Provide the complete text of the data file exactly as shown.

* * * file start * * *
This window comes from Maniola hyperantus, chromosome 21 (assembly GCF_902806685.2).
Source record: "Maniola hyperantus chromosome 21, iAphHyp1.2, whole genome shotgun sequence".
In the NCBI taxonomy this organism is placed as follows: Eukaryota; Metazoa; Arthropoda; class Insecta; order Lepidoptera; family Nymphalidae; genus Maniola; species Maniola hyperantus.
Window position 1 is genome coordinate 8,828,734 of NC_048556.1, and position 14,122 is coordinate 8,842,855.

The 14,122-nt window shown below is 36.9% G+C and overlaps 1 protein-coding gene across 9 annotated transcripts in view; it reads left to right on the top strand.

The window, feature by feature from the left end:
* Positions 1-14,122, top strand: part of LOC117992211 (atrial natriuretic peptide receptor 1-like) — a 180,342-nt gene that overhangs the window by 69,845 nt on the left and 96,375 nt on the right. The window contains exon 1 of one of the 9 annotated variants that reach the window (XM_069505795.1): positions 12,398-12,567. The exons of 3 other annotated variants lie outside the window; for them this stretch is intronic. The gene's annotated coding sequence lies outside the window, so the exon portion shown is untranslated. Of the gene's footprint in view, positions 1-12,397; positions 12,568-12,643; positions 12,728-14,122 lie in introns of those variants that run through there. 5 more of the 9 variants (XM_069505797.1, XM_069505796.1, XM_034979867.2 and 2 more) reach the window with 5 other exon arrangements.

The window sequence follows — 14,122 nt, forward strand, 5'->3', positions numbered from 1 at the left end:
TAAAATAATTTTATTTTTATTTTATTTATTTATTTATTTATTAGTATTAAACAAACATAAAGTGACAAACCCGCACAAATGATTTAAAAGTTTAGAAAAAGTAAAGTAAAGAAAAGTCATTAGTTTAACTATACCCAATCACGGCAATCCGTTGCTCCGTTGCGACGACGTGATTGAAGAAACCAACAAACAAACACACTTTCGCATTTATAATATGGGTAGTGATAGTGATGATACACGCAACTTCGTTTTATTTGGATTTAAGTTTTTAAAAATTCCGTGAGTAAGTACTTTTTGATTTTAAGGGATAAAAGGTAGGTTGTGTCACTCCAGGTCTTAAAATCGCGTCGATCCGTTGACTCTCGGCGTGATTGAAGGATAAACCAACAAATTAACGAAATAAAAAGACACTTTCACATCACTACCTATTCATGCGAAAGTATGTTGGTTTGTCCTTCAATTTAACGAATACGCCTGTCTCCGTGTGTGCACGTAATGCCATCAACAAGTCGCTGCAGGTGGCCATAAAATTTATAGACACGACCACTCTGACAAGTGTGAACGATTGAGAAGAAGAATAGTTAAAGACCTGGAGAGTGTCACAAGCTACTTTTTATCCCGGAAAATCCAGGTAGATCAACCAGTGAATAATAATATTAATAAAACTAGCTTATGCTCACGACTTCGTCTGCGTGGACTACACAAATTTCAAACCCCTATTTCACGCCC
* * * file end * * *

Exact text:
This window comes from Maniola hyperantus, chromosome 21 (assembly GCF_902806685.2).
Source record: "Maniola hyperantus chromosome 21, iAphHyp1.2, whole genome shotgun sequence".
In the NCBI taxonomy this organism is placed as follows: Eukaryota; Metazoa; Arthropoda; class Insecta; order Lepidoptera; family Nymphalidae; genus Maniola; species Maniola hyperantus.
Window position 1 is genome coordinate 8,828,734 of NC_048556.1, and position 14,122 is coordinate 8,842,855.

The 14,122-nt window shown below is 36.9% G+C and overlaps 1 protein-coding gene across 9 annotated transcripts in view; it reads left to right on the top strand.

The window, feature by feature from the left end:
* Positions 1-14,122, top strand: part of LOC117992211 (atrial natriuretic peptide receptor 1-like) — a 180,342-nt gene that overhangs the window by 69,845 nt on the left and 96,375 nt on the right. The window contains exon 1 of one of the 9 annotated variants that reach the window (XM_069505795.1): positions 12,398-12,567. The exons of 3 other annotated variants lie outside the window; for them this stretch is intronic. The gene's annotated coding sequence lies outside the window, so the exon portion shown is untranslated. Of the gene's footprint in view, positions 1-12,397; positions 12,568-12,643; positions 12,728-14,122 lie in introns of those variants that run through there. 5 more of the 9 variants (XM_069505797.1, XM_069505796.1, XM_034979867.2 and 2 more) reach the window with 5 other exon arrangements.

The window sequence follows — 14,122 nt, forward strand, 5'->3', positions numbered from 1 at the left end:
TAAAATAATTTTATTTTTATTTTATTTATTTATTTATTTATTAGTATTAAACAAACATAAAGTGACAAACCCGCACAAATGATTTAAAAGTTTAGAAAAAGTAAAGTAAAGAAAAGTCATTAGTTTAACTATACCCAATCACGGCAATCCGTTGCTCCGTTGCGACGACGTGATTGAAGAAACCAACAAACAAACACACTTTCGCATTTATAATATGGGTAGTGATAGTGATGATACACGCAACTTCGTTTTATTTGGATTTAAGTTTTTAAAAATTCCGTGAGTAAGTACTTTTTGATTTTAAGGGATAAAAGGTAGGTTGTGTCACTCCAGGTCTTAAAATCGCGTCGATCCGTTGACTCTCGGCGTGATTGAAGGATAAACCAACAAATTAACGAAATAAAAAGACACTTTCACATCACTACCTATTCATGCGAAAGTATGTTGGTTTGTCCTTCAATTTAACGAATACGCCTGTCTCCGTGTGTGCACGTAATGCCATCAACAAGTCGCTGCAGGTGGCCATAAAATTTATAGACACGACCACTCTGACAAGTGTGAACGATTGAGAAGAAGAATAGTTAAAGACCTGGAGAGTGTCACAAGCTACTTTTTATCCCGGAAAATCCAGGTAGATCAACCAGTGAATAATAATATTAATAAAACTAGCTTATGCTCACGACTTCGTCTGCGTGGACTACACAAATTTCAAACCCCTATTTCACGCCC